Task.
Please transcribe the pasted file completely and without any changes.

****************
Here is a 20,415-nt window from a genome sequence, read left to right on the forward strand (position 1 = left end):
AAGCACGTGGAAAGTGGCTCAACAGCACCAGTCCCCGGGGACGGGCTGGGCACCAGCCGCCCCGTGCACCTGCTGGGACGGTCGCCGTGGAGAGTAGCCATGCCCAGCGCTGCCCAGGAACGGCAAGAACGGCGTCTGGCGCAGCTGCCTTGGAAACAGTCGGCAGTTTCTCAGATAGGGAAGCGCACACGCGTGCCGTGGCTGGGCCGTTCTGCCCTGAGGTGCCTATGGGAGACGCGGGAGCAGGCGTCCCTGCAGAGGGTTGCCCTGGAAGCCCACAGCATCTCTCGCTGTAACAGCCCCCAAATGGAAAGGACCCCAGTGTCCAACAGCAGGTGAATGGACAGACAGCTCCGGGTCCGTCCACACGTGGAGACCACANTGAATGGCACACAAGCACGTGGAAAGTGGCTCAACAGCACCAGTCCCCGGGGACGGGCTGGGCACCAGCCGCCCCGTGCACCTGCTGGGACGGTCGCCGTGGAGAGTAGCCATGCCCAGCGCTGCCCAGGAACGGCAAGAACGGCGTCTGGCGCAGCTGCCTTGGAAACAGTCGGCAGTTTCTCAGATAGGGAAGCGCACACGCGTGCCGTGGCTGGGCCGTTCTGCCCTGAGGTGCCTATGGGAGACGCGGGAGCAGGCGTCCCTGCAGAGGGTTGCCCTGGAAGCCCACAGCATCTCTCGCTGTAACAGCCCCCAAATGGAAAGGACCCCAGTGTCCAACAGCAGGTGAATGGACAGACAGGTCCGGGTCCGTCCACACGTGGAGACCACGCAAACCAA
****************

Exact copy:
Here is a 20,415-nt window from a genome sequence, read left to right on the forward strand (position 1 = left end):
AAGCACGTGGAAAGTGGCTCAACAGCACCAGTCCCCGGGGACGGGCTGGGCACCAGCCGCCCCGTGCACCTGCTGGGACGGTCGCCGTGGAGAGTAGCCATGCCCAGCGCTGCCCAGGAACGGCAAGAACGGCGTCTGGCGCAGCTGCCTTGGAAACAGTCGGCAGTTTCTCAGATAGGGAAGCGCACACGCGTGCCGTGGCTGGGCCGTTCTGCCCTGAGGTGCCTATGGGAGACGCGGGAGCAGGCGTCCCTGCAGAGGGTTGCCCTGGAAGCCCACAGCATCTCTCGCTGTAACAGCCCCCAAATGGAAAGGACCCCAGTGTCCAACAGCAGGTGAATGGACAGACAGCTCCGGGTCCGTCCACACGTGGAGACCACANTGAATGGCACACAAGCACGTGGAAAGTGGCTCAACAGCACCAGTCCCCGGGGACGGGCTGGGCACCAGCCGCCCCGTGCACCTGCTGGGACGGTCGCCGTGGAGAGTAGCCATGCCCAGCGCTGCCCAGGAACGGCAAGAACGGCGTCTGGCGCAGCTGCCTTGGAAACAGTCGGCAGTTTCTCAGATAGGGAAGCGCACACGCGTGCCGTGGCTGGGCCGTTCTGCCCTGAGGTGCCTATGGGAGACGCGGGAGCAGGCGTCCCTGCAGAGGGTTGCCCTGGAAGCCCACAGCATCTCTCGCTGTAACAGCCCCCAAATGGAAAGGACCCCAGTGTCCAACAGCAGGTGAATGGACAGACAGGTCCGGGTCCGTCCACACGTGGAGACCACGCAAACCAA